Return on Investment (ROI)

Your constantly-updated definition of Return on Investment (ROI) and collection of topical content and literature

What is Return on Investment (ROI)?

Return on investment (ROI) is a financial metric used to analyze the efficiency of an investment. ROI = profit from an investment / investment cost, and is usually expressed as a percentage. For instance, if you invest $1,000 in creating a website and it increases your sales by $1,500, then the ROI = (1,500 - 1,000)/1,000 = 50%.

ROI is used more broadly in design to describe the effect of an investment in a design-related area—e.g., investments in design, usability, or user research. When used in this way, ROI cannot be calculated as simply as in finance, because the investment is not always measured in the same unit as the benefit, and the effect is not always direct. In design projects, an investment is often money or time, but the benefit could be increased user satisfaction, improved user efficiency, or the reduction of user error—all of which will probably lead to an indirect increase in profits.

While calculating the ROI of design efforts is difficult, some organizations have attempted to do so by analyzing the net effect that a focus on design has on the overall profitability of a company. The Design Management Institute, for instance, has found that design-centric companies (such as Apple, Coca-Cola, and IBM) outperformed the S&P index (which indicates the industry’s average performance) by 228% over a 10-year period from 2003 to 2013. Thus, having a solid grasp of ROI and an appreciation for how they can translate the dynamics involved to the user experience will give designers a powerful advantage. With an enhanced scope when determining what features a design needs versus those which may be superfluous, a designer can concentrate on how the value of convenience the user will place on it will reflect the financial health of the work after rollout.

Literature on Return on Investment (ROI)

Here’s the entire UX literature on Return on Investment (ROI) by the Interaction Design Foundation, collated in one place:

Learn more about Return on Investment (ROI)

Take a deep dive into Return on Investment (ROI) with our course User Experience: The Beginner’s Guide .

User experience, or UX, has been a buzzword since about 2005, and according to tech research firm Gartner, the focus on digital experience is no longer limited to digital-born companies anymore. Chances are, you’ve heard of the term, or even have it on your portfolio. But, like most of us, there’s also a good chance that you sometimes feel unsure of what the term “user experience” actually covers.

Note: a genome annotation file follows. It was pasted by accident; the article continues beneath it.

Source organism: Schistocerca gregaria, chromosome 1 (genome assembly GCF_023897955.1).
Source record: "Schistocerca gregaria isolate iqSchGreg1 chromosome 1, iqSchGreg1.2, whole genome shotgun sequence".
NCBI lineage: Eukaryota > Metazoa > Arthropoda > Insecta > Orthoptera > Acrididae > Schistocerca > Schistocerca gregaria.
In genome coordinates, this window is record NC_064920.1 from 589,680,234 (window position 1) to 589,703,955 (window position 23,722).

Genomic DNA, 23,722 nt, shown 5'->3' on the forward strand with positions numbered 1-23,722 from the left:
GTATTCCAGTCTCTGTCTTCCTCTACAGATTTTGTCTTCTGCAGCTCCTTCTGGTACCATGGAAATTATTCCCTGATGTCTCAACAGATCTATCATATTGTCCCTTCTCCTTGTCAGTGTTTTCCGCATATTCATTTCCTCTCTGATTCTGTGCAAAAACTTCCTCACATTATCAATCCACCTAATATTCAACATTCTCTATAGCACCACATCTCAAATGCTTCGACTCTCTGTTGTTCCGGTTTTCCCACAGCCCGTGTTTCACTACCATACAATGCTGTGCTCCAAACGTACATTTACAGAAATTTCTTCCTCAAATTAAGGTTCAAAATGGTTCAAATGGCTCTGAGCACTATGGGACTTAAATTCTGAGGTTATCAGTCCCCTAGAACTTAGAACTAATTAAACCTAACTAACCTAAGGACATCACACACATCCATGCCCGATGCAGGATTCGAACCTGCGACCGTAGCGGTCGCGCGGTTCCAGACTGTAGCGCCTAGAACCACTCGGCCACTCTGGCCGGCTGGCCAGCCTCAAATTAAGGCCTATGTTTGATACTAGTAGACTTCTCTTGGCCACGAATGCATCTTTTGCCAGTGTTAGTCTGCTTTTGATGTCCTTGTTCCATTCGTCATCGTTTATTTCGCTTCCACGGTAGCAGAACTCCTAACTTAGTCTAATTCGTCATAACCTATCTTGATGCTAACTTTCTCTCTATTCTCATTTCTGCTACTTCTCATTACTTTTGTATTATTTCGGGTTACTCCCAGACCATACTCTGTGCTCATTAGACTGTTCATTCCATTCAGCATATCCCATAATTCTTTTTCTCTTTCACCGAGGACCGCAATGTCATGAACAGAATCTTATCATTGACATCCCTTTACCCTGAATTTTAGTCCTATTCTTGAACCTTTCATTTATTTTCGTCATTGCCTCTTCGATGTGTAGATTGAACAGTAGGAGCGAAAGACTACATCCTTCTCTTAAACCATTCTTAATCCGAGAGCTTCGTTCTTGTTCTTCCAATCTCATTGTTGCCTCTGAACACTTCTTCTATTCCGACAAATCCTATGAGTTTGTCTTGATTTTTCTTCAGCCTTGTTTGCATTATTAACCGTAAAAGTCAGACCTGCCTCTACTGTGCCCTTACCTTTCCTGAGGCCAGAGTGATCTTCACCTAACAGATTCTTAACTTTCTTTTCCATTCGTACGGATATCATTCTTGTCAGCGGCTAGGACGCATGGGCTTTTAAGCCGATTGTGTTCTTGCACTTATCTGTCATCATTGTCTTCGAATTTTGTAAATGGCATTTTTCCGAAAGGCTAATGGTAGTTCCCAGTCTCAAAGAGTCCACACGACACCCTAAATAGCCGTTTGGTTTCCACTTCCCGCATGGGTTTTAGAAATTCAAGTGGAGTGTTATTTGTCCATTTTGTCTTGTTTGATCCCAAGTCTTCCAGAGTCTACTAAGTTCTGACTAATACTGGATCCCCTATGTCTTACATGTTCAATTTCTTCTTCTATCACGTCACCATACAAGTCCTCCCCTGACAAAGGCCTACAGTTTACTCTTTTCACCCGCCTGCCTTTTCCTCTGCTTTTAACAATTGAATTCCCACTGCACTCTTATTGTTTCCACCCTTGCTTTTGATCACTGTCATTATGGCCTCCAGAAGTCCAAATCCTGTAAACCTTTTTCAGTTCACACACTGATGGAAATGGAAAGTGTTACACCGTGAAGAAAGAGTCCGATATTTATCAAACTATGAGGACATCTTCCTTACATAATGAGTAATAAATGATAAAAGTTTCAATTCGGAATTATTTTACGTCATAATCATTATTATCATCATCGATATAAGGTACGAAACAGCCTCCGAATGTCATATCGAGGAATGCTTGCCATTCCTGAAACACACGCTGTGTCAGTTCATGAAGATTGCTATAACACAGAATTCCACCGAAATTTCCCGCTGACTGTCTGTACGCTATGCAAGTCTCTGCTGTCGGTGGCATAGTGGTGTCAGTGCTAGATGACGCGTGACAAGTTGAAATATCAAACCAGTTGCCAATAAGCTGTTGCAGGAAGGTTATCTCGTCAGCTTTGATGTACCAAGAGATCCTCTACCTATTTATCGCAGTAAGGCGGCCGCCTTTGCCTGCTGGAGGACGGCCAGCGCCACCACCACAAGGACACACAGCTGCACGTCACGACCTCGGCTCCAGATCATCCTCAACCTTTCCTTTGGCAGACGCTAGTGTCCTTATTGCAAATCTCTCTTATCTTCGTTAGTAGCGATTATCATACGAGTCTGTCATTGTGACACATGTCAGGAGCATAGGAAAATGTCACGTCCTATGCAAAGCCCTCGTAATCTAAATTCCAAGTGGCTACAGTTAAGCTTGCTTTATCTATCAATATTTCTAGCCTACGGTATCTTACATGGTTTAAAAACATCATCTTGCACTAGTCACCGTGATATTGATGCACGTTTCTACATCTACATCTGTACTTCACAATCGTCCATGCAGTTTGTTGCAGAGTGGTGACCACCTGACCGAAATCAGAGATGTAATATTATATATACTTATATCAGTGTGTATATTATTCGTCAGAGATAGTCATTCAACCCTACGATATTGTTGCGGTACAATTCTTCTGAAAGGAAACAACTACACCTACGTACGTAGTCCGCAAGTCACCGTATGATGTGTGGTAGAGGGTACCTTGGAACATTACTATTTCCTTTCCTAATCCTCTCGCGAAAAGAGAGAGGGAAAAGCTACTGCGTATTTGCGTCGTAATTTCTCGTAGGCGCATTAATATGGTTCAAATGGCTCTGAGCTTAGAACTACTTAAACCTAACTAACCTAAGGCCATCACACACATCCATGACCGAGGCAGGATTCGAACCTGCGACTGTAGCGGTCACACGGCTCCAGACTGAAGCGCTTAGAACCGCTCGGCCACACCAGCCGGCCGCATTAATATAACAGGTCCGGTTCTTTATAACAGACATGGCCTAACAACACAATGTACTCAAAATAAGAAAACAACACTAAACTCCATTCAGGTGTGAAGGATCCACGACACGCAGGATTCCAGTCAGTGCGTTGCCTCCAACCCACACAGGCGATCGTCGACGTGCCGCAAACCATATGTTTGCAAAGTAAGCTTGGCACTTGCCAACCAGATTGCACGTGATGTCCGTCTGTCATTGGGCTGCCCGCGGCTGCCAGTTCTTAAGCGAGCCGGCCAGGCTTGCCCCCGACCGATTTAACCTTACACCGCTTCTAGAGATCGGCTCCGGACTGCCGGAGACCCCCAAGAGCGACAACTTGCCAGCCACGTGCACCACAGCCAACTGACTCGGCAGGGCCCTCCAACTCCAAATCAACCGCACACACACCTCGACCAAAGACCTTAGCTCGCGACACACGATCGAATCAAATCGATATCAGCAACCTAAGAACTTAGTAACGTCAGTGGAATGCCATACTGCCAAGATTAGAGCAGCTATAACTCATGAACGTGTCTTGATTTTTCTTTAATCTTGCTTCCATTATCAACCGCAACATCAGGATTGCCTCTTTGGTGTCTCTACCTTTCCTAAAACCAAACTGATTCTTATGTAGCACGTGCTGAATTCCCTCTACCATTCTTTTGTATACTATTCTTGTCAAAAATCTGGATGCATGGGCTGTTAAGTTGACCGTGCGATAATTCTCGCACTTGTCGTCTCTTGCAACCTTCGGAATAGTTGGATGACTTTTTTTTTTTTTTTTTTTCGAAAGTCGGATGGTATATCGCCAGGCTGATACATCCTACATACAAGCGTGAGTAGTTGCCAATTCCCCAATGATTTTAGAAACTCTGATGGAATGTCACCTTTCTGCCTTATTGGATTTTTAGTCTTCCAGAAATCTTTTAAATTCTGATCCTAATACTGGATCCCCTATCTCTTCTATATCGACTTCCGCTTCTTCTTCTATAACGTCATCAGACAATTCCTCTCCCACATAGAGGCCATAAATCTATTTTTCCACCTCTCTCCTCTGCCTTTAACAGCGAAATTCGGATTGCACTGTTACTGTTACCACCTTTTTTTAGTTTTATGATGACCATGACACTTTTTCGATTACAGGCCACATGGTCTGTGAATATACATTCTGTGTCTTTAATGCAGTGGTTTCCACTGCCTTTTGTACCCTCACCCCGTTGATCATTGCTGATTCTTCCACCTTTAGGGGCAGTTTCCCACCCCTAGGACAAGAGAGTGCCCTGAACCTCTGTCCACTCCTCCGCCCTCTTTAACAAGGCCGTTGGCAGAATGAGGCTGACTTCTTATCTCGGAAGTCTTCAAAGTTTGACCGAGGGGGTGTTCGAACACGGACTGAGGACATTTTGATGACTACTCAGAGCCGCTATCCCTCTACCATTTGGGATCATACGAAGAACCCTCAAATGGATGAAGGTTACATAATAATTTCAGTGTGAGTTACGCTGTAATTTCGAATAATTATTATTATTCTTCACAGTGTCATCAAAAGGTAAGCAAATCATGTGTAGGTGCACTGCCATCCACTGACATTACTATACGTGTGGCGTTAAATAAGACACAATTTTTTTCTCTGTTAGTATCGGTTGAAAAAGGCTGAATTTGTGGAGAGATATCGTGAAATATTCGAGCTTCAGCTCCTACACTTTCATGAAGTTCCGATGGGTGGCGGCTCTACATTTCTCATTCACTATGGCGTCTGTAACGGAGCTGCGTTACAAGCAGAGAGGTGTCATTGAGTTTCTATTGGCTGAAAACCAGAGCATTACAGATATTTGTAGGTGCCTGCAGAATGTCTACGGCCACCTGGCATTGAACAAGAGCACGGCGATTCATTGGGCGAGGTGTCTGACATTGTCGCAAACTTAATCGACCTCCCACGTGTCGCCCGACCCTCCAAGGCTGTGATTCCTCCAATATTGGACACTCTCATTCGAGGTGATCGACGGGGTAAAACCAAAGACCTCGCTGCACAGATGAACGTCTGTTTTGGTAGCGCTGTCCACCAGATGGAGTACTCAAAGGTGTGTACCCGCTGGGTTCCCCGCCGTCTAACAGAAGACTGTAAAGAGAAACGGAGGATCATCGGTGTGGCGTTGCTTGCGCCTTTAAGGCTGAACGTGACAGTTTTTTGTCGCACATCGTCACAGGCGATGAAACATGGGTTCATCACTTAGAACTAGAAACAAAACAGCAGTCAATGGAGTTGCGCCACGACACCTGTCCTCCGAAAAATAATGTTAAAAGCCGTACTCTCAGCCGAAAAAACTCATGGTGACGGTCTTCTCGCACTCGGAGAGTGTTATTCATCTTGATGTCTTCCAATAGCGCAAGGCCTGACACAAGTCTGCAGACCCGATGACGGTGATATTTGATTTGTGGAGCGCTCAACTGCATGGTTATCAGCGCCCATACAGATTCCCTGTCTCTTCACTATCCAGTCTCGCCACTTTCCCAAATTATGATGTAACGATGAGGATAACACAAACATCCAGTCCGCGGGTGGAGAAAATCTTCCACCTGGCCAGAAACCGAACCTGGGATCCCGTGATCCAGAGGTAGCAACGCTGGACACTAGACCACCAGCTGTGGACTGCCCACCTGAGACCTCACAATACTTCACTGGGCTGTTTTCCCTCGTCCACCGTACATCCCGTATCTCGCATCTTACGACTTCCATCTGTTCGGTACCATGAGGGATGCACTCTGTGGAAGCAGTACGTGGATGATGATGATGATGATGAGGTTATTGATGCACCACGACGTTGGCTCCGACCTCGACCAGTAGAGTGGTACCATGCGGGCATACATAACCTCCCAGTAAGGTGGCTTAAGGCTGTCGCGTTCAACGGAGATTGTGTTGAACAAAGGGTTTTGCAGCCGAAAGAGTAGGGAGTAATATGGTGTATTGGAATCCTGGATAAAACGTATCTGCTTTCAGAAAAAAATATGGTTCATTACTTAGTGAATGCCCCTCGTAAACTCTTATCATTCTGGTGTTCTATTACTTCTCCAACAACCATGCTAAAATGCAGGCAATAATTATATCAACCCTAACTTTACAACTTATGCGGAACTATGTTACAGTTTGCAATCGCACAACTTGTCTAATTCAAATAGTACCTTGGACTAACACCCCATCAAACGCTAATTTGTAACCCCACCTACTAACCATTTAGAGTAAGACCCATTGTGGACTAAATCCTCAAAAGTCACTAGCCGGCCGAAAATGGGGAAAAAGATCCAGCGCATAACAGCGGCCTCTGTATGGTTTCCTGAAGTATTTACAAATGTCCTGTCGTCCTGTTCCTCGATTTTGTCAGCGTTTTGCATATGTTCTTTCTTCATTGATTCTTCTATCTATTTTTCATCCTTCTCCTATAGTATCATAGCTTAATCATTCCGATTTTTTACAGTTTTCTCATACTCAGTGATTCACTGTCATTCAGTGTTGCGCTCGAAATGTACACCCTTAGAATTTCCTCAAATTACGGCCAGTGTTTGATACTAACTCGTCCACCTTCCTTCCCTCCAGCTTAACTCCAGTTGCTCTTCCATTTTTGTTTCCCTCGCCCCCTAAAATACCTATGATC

[User experience] is used by people to say, Im a user experience designer, I design websites, or I design apps. [] and they think the experience is that simple device, the website, or the app, or who knows what. No! Its everythingits the way you experience the world, its the way you experience your life, its the way you experience the service. Or, yeah, an app or a computer system. But its a system thats everything.

Don Norman, pioneer and inventor of the term user experience”, in an interview with NNGroup

As indicated by Don Norman, User Experience is an umbrella term that covers a number of different areas. When you work with user experience, it’s crucial to have a good understanding of what those areas are so that you know what tools are available to you.

Throughout this course, you will gain a thorough understanding of the various design principles that come together to create a user’s experience when using a product or service. As you proceed, you’ll learn the value user experience design brings to a project, and what areas you must consider when you want to design great user experiences. Because user experience is an evolving term, we can’t give you a definition of ‘user experience’ to end all discussions, but we will provide you with a solid understanding of the different aspects of user experience, so it becomes clear in your mind what is involved in creating great UX designs.

If you are new to the Interaction Design Foundation, this course is a great place to start because it brings together materials from many of our other courses. This provides you with both an excellent introduction to user experience and with a preview of the courses we have to offer to help you develop your future career. After each lesson, we will introduce you to the courses you can take if a specific topic has caught your attention. That way, you’ll find it easy to continue your learning journey.

All Literature

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